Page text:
s8 fscale = 0;
while (ff < 900000000000000000ULL) // 63 bits / 10
{
	ff = MulQB(ff, 10);
	fscale--;
}

// divide pulses by time to obtain frequency: ff = ff / t
ff = DivQQ(ff + t/2, t, NULL);

// normalize result DOWN, to fit into DWORD
while (ff > 4000000000UL)
{
	ff = DivQQ(ff + 5, 10, NULL);
	fscale++;
}

// normalize time UP, to maximize precision
s8 tscale = 0;
u64 tt = t;
while (tt < 900000000000000000ULL) // 63 bits / 10
{
	tt = MulQB(tt, 10);
	tscale--;
}

// divide time by pulses to obtain time: tt = tt / ff
tt = DivQQ(tt + ff0/2, ff0, NULL);

// normalize result DOWN, to fit into DWORD
while (tt > 4000000000UL)
{
	tt = DivQQ(tt + 5, 10, NULL);
	tscale++;
}

// result frequency
Freq = (u32)ff;
FreqScale = fscale;

// result time
Tim = (u32)tt;
TimScale = tscale;

Finally, a mention of crystal calibration, which is also applicable to other projects. The manufacturer states the accuracy of the crystal at room temperature is 50 ppm (= 0.005% deviation). This gives us a real accuracy of the measured value of about 5 digits. By calibrating the frequency of the crystal, we can increase the accuracy by an order of magnitude, to 6 digits, and in the short term to 7 digits (but even without maximum accuracy, displaying the reading at 7 digits is useful - when monitoring frequency changes). Accurate calibration of frequency and time is most easily achieved in home conditions, because we have a very accurate reference standard - a precision time clock, available e.g. via the Internet. The ClockTest program can be downloaded from the project website. Its function is that it displays the elapsed time, according to the preset frequency of the processor crystal, and also displays the deviation from a whole minute. Calibration is done by running the program at a precisely known time. After a certain period of time, e.g. after 1 day, read the time on the display at the second exactly known time. The corrected crystal frequency is calculated by the relation F = F_CPU * time_indicated / time_actual. Enter it into the F_CPU parameter in the MAKEFILE of the meter source code, compile the modified program and load it into the processor. From that point on, the processor will calculate the new exact crystal value and measure more accurately.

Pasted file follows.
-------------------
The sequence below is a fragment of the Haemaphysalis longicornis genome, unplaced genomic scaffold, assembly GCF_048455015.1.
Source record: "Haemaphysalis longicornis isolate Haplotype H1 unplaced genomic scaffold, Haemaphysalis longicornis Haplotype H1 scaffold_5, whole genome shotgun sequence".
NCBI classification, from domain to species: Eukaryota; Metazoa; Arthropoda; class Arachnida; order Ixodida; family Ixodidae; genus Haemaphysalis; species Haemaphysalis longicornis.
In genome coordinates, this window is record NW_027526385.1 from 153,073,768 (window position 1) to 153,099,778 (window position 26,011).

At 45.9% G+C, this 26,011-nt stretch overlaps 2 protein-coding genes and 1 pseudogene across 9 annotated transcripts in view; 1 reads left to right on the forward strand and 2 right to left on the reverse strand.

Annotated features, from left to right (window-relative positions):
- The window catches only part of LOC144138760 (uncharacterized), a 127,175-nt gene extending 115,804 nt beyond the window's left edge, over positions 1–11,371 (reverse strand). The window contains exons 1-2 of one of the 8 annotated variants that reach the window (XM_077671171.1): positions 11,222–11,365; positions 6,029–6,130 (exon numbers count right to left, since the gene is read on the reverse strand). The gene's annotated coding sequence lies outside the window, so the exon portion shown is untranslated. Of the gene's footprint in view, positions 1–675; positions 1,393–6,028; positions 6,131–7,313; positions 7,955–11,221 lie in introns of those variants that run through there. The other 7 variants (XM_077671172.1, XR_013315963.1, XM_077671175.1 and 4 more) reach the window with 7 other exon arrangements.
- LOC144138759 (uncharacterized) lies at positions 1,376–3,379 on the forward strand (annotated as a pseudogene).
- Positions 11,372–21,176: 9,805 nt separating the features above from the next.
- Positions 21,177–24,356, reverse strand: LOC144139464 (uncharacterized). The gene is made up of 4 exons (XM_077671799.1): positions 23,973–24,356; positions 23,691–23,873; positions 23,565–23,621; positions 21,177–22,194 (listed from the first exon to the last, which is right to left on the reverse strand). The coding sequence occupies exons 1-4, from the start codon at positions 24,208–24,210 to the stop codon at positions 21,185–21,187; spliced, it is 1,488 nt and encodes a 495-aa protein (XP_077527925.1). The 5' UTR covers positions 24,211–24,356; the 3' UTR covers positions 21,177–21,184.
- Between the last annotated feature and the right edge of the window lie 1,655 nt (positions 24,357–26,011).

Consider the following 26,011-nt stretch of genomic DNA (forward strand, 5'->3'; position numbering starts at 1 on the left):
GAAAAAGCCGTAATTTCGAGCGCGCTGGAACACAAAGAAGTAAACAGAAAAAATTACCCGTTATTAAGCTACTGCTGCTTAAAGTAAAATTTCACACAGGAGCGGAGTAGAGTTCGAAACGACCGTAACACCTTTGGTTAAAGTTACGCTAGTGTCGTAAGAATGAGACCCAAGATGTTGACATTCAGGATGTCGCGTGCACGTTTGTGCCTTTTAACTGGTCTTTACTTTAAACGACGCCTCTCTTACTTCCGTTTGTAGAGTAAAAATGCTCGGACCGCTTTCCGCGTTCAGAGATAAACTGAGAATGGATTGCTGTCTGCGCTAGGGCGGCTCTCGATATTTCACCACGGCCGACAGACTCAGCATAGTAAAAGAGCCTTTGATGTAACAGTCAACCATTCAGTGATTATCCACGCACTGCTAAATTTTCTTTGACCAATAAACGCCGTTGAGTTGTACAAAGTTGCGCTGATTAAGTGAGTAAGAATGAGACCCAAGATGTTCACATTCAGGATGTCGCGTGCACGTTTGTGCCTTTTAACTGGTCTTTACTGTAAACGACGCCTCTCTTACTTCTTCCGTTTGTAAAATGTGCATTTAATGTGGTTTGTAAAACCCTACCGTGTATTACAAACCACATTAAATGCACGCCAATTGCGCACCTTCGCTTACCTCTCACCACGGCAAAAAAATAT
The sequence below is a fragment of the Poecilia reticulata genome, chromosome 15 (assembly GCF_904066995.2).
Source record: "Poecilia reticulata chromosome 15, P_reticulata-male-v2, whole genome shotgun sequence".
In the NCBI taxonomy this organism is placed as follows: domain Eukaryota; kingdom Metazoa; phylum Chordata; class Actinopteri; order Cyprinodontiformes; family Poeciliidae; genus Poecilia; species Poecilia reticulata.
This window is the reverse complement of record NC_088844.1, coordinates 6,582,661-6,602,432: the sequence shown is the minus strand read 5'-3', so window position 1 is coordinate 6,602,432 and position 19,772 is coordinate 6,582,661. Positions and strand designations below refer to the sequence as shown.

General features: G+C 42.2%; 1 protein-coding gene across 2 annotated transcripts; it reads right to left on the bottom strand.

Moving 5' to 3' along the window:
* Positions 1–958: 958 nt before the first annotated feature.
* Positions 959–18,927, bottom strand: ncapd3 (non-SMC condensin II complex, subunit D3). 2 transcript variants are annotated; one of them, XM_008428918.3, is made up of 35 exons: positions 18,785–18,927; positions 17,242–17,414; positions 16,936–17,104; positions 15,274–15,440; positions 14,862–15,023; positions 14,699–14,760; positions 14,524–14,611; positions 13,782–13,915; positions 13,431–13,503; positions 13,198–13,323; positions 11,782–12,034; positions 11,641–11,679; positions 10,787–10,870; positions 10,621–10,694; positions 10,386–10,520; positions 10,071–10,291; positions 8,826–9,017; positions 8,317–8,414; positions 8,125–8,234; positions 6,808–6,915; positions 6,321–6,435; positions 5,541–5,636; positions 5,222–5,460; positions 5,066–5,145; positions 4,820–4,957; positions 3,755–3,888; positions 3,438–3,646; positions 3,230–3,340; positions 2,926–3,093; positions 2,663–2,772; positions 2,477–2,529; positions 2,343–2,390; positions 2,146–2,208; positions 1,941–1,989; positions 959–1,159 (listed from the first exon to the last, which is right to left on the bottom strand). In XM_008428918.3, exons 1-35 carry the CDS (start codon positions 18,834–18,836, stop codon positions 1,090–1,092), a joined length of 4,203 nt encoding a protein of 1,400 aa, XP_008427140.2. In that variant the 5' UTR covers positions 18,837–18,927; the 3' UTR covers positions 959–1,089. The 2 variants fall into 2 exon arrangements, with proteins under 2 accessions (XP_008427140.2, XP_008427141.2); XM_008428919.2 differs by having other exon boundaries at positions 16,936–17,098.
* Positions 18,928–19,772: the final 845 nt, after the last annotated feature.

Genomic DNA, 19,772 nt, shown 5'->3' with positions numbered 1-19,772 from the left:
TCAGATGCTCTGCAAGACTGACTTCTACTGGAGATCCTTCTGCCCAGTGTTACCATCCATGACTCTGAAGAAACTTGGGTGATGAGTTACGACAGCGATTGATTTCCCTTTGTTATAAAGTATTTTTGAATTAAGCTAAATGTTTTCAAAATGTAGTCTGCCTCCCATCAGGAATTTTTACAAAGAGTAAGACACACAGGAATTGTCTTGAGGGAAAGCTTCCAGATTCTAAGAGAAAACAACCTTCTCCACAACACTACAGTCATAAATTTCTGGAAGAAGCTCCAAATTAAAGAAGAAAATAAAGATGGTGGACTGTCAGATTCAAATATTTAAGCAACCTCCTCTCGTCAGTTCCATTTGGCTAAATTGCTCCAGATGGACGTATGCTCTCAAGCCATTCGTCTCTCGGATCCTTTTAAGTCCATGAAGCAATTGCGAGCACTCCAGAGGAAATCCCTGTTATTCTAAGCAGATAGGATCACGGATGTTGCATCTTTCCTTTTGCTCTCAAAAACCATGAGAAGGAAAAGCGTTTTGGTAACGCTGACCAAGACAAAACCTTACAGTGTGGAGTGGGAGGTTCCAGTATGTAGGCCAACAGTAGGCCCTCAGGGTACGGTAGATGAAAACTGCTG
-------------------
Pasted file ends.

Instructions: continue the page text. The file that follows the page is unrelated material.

Link to the complete frequency meter project (with a detailed description of the construction): ../freqmeter/index_en.html

Miroslav Nemecek